I am in Germany this week (more on that later), but I was so fortunate that on the day the PBAA released its newsletter recapping the 21st Annual Convention that was held in Philadelphia last June, I was visiting the museum of the founder of the printed word Jonannes Gutenberg in Mainz, Germany. Wow, what an experience and what a collection. From the first printed Bible to the world’s smallest printed book (the Lord’s prayer in seven languages) I was in awe. My belief in the printed word is now stronger than ever and the debate that follows will give my readers few more clues on this belief and why I do believe that as long as we have human beings we will have ink on paper. Enjoy reading the debate (it is lengthy) or just print the PDF for easier read by clicking here.
Magazine industry observers Samir Husni and Bob Sacks may not be as entertaining as Muhammed Ali, but they come pretty close when they put on their “dead trees versus electronic paper” debate. Actually, Husni and Sacks resemble a long-married couple more than Ali and, say, George Foreman. The two share a mutual regard, agree about many things, and no one delivers a knock-out blow at their debates. They just really like to disagree. So, they did plenty of that as they highlighted the challenges of the magazine business today and offered some prescriptions and predictions for the future.
Samir Husni, Chair of the Journalism Department at the University of Mississippi and the self-styled “Mr. Magazine,” came out of his corner first, and recounted how he’s been hearing about the end of print journalism since he started graduate school in 1980. His main point was that magazines, as a medium, are alive and well.
The industry’s problems stem from not delivering the right message through the magazine medium to the right audience. That’s a problem with us – publishers, editors and circulators – and it’s one that can be solved. He challenged the audience to set about solving this problem forthwith, instead of pondering about what the media environment of the future might look like. If you’re not solving your immediate and near-term problems, Husni cautioned, you won’t be around to see the brave new world of media five or ten years hence. Oh, and one thing, don’t call anything that isn’t ink on paper a magazine. Nothing makes Mr. Magazine madder than that.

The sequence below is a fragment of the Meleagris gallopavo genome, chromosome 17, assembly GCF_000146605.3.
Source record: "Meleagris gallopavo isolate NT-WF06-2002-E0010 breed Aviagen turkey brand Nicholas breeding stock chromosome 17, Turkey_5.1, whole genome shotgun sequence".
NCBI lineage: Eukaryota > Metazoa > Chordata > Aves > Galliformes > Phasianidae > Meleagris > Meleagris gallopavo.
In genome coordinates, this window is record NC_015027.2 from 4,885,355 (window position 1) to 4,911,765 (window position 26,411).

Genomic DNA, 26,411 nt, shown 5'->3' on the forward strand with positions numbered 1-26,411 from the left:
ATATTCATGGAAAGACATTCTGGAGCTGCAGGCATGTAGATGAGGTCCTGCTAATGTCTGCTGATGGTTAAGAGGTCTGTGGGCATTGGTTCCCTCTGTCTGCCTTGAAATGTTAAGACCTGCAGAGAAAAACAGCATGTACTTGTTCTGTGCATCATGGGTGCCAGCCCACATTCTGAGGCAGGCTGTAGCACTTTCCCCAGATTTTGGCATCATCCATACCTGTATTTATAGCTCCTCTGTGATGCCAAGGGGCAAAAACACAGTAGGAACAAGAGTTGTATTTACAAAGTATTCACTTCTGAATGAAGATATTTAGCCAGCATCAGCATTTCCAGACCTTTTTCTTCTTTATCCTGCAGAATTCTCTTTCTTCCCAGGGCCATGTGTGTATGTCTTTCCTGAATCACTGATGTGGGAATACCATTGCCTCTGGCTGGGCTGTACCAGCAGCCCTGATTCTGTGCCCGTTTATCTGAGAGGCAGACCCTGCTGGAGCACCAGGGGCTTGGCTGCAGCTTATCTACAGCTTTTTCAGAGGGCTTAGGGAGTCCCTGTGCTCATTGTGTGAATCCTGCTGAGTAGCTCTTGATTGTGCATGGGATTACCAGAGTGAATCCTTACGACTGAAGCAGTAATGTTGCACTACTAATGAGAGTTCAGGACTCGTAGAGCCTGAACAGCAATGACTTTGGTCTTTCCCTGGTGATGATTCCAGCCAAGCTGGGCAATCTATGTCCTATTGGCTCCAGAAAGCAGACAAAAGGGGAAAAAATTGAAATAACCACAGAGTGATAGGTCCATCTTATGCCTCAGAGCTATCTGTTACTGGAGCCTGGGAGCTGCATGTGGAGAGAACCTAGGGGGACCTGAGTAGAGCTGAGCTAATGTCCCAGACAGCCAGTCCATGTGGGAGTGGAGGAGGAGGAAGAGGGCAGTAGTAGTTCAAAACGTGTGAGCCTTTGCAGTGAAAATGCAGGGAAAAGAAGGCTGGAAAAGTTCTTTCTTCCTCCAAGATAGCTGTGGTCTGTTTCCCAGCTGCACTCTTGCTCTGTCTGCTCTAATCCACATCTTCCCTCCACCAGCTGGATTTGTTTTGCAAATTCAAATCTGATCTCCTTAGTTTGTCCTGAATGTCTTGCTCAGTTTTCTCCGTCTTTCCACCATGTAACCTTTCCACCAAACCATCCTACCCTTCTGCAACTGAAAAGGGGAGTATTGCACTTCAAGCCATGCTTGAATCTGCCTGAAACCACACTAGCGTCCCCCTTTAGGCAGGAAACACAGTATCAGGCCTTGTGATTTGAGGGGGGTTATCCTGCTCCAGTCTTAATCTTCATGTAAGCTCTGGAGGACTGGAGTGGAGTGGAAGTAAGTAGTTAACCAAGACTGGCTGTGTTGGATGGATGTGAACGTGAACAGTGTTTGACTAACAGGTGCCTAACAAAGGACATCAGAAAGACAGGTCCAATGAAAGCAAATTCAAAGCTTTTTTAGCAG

Bob Sacks or BoSacks for short, the magazine industry veteran and publisher of the electronic newsletter “Heard on the Web,” didn’t directly contradict Husni. He simply said that he would tell another side of the magazine story, whereupon he began outlining why it was a more important side than Samir’s paean to the printed page. “Print isn’t dead,” Sacks said, “but it has a sibling” in the form of electronic distribution. Sacks likened the print and digital formats to parallel universes with content serving as the bridge between them. To this point, Sacks brought special zeal. Today, when information is available in multiple formats, he maintained, it is vital for publishers to see that their franchise is content or thought and that their business is information distribution. To capture the business of publishing today, Sacks has coined the phrase El-Cid, which stands for Electronically Coordinated Information Distribution. He doesn’t discount a continuing role for printed magazines – they are “electronically coordinated,” too, after all – but his outline of “screen-agers” as a generation that doesn’t know a time without cell phones and the web strongly suggests where he thinks the publishing industry
Really, the disagreement between Husni and Sacks comes, not from the head, but from the heart. Sacks revels in surprising the audience with just how many major corporations are working on the development of electronic paper and how our best efforts today are not even as refined as the Model T of the automotive world. For Sacks, it is a brave new world of wonderful ways to share content. Husni, by contrast, displayed during his presentation a cartoon of an information consumer surrounded by electronic gizmos that looked like a whirlwind collection of junk.
The next slide depicted Husni broadly smiling and sitting, Indian-style, in front of a mainline magazine rack. It was the Professor’s very idea of the good life. He doesn’t discount the growing importance of electronic information dissemination, even if he scoffs at the primitive nature of some web content today. And BoSacks foretells a reduction in dead-tree-paper magazines, not their disappearance. Still, Husni’s main argument (printed magazines are alive and well) leads him to one set of insights and